Starting here? This lesson is part of a full-length tutorial in using SQL for Data Analysis. Check out the beginning.
In this lesson we'll cover:
- Using SQL DISTINCT for viewing unique values
- Using DISTINCT in aggregations
- DISTINCT performance
- Practice problems
You'll occasionally want to look at only the unique values in a particular column. You can do this using
SELECT DISTINCT syntax. To select unique values from the
month column in the Apple stock prices dataset, you'd use the following query:
SELECT DISTINCT month FROM tutorial.aapl_historical_stock_price
If you include two (or more) columns in a
SELECT DISTINCT clause, your results will contain all of the unique pairs of those two columns:
SELECT DISTINCT year, month FROM tutorial.aapl_historical_stock_price
Note: You only need to include
DISTINCT once in your
SELECT clause—you do not need to add it for each column name.
DISTINCT can be particularly helpful when exploring a new data set. In many real-world scenarios, you will generally end up writing several preliminary queries in order to figure out the best approach to answering your initial question. Looking at the unique values on each column can help identify how you might want to group or filter the data.
You can use
DISTINCT when performing an aggregation. You'll probably use it most commonly with the
In this case, you should run the query below that counts the unique values in the
SELECT COUNT(DISTINCT month) AS unique_months FROM tutorial.aapl_historical_stock_price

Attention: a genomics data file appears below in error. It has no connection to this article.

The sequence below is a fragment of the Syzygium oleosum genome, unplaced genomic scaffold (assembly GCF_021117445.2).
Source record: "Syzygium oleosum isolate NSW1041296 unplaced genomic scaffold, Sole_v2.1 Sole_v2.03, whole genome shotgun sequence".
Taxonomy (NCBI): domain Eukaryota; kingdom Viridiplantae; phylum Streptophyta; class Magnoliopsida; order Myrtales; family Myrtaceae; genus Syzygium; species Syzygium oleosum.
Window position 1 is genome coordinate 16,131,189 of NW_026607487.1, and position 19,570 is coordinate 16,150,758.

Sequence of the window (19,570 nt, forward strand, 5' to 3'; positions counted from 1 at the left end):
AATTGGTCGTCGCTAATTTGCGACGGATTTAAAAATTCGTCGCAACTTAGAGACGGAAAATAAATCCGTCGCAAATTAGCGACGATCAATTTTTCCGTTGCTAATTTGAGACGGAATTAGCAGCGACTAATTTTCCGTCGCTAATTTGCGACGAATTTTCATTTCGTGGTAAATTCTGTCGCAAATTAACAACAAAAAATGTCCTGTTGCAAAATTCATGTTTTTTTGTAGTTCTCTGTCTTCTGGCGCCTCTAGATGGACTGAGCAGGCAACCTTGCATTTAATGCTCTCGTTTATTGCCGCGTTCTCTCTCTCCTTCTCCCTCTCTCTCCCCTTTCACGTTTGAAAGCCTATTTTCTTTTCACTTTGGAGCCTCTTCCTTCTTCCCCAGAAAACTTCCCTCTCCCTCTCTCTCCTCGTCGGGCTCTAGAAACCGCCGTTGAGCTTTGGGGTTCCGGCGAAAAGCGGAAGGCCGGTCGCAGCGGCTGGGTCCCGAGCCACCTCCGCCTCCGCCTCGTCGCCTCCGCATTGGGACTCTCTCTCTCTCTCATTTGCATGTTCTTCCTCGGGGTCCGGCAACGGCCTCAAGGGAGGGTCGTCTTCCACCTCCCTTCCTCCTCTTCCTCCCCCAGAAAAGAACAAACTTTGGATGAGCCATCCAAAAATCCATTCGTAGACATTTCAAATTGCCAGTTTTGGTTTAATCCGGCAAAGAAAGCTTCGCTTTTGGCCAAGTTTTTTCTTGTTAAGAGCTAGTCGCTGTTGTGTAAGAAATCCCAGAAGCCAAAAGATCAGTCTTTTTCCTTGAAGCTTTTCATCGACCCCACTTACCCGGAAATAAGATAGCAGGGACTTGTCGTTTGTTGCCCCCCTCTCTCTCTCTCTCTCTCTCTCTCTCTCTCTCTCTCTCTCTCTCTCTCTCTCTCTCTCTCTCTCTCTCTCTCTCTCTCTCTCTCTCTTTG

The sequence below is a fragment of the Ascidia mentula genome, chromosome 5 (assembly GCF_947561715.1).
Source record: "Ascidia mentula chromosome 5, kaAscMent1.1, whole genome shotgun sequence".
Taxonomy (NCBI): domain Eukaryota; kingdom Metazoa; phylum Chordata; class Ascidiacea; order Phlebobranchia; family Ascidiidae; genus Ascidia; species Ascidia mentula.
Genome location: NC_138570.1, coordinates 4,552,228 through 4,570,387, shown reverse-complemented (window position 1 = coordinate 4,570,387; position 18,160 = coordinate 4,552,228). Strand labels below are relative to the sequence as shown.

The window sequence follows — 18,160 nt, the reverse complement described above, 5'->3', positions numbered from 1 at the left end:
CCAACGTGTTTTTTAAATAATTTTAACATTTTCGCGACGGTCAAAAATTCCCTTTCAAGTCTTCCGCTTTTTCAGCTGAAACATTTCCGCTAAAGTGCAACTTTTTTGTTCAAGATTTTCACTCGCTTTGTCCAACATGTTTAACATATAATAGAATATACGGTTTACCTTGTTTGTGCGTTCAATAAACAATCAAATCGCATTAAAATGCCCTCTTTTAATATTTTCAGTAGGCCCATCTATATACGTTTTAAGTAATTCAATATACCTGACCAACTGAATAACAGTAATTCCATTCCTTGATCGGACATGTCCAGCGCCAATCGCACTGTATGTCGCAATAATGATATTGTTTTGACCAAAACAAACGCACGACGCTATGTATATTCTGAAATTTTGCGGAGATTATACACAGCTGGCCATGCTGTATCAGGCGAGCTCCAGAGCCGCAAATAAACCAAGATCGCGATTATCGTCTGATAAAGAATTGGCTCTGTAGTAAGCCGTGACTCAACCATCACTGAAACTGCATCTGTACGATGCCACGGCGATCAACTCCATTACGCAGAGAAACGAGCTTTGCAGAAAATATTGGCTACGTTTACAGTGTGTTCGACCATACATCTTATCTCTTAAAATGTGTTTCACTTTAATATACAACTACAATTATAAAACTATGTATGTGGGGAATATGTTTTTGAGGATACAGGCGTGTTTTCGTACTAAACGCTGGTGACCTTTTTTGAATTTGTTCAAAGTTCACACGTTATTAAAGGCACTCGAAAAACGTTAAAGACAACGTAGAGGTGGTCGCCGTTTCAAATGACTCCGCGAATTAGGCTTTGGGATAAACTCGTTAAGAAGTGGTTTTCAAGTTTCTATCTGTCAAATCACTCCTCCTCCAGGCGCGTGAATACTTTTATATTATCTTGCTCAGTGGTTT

The results show that there are 12 unique values (other examples may be less obvious). That's a small enough number that you might be able to aggregate by month and interpret the results fairly early. For example, you might follow this up by taking average trade volumes by month to get a sense of when Apple stock really moves:
SELECT month, AVG(volume) AS avg_trade_volume FROM tutorial.aapl_historical_stock_price GROUP BY month ORDER BY 2 DESC
Okay, back to
DISTINCT. You'll notice that
DISTINCT goes inside the aggregate function rather than at the beginning of the
SELECT clause. Of course, you can
AVG the distinct values in a column, but there are fewer practical applications for them. For
MIN, you probably shouldn't ever use
DISTINCT because the results will be the same as without
DISTINCT, and the
DISTINCT function will make your query substantially slower to return results.
It's worth noting that using
DISTINCT, particularly in aggregations, can slow your queries down quite a bit. We'll cover this in greater depth in a later lesson.